The fairy tale run for the Canadian men’s volleyball team at Maracanãzinho came to an end on Wednesday morning with a straight sets loss to the defending Olympic champions from Russia, 25-15, 25-20, 25-18.
For the upstart Canucks, it was a tough match against a team that has been on the podium at every Olympic Games since Sydney 2000. Canada came to Rio 2016 ranked 12th in the world while Russia sits at number three.
“(Russia has) played in world championship finals and Olympic finals before. We can’t give them an inch because they’ll take a mile. That’s what they did. They played a pretty normal game from their standards,” said Justin Duff. “We were a little bit sloppy, maybe people were nervous. I wasn’t because I was like, ‘Yeah I get to play. I can’t wait to go and hit the ball. I love that’.”
“If you look at the statistics probably we just made way too many errors – serving, attacking, net faults, ball handling, over the net, under the net – pretty much got called for everything. It’s so hard to compete when you make that many mistakes,” said captain Frederic Winters.
“The guys lack patience – it’s a problem with this team,” said head coach Glenn Hoag. “We need to learn from that and look at Tokyo (2020) now. Part of the group is fairly young so we have a good base to build on.”
It had been a remarkable achievement for the team to even get to Rio. After missing out on the opportunity to qualify on home court in Edmonton in January, the team travelled to Tokyo in June to compete in the final global qualification tournament. They came away with Canada’s first Olympic berth in men’s volleyball since Barcelona 1992.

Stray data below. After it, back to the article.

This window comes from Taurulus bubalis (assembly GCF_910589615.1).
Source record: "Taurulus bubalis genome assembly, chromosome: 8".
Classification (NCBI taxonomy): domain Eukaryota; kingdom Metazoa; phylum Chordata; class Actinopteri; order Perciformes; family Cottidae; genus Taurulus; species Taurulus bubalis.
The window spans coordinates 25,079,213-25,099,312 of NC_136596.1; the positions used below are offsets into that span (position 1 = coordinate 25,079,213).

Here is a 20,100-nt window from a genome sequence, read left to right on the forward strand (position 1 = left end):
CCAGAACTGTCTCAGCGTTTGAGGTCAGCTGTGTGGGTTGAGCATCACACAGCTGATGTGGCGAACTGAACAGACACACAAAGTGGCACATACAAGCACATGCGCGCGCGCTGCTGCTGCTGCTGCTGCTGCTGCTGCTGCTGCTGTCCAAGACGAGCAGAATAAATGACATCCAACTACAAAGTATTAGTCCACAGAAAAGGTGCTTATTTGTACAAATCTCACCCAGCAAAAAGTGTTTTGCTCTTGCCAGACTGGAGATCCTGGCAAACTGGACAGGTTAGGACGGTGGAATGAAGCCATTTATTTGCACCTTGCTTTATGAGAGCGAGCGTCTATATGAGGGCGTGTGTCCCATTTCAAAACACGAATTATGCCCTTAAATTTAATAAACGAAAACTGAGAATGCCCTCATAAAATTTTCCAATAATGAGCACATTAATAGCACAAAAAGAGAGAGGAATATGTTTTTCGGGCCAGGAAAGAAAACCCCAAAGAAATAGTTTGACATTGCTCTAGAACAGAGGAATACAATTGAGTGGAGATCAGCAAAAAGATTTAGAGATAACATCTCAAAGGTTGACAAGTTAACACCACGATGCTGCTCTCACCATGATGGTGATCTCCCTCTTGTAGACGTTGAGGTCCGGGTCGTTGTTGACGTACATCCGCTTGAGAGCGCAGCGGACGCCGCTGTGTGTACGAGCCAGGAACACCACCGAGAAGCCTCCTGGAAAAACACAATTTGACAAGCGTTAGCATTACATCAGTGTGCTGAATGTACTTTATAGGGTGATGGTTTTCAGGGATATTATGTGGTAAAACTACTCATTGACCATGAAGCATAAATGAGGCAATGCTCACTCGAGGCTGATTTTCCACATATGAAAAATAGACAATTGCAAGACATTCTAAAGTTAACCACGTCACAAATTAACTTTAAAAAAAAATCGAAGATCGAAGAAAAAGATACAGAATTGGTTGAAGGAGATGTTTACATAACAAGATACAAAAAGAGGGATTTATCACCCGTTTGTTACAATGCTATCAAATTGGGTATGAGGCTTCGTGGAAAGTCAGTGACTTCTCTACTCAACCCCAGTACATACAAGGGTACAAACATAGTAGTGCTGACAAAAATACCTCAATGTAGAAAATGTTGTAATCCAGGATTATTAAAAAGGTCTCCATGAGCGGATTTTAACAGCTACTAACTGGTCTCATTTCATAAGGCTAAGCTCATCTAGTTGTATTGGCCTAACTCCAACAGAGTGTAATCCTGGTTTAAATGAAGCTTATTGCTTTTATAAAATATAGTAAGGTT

Once on the ground, Canada got off to an impressive start, defeating the 2015 FIVB World Cup champions from the United States in three straight sets in their opening match. After losses to Brazil and France, the Canadians rebounded with a straight sets win over Mexico and then a four set victory over Italy, the runners-up in the 2015 FIVB World Cup. Canada closed the round robin portion of the tournament with a three and two record, good enough for second place in their pool. That set up the quarterfinal meeting with Russia, who had been ranked third in the other pool, but with four wins and one loss.
By advancing to the quarterfinals, Canada finishes the Olympic tournament in a tie for fifth. That is Canada’s second best finish ever in men’s volleyball behind the fourth place result at the boycotted Los Angeles 1984 Games. In Canada’s only other Olympic appearances, the teams finished ninth at Montreal 1976 and 10th at Barcelona 1992.
When Duff was asked whether the loss would be easier to take by virtue of making it as far as they did, Duff responded: “I think so. That’s at least what we’ll tell people.”
He also noted that he hoped their run would inspire of future generation of players.
“One of our biggest goals is to raise awareness of (volleyball) and to show that we have high-level professional volleyball players in Canada,” said Duff. “It helps other players aspire to play on the national team or to play professionally or to make a living out of it.”
From the court to the sand, Volleyball Canada also enjoyed a historic beach run, with four teams qualified for the first time, three of which reached the playoffs.
The top Canadian beach volleyball finish in Rio 2016 came from Sarah Pavan and Heather Bansley, who were fifth.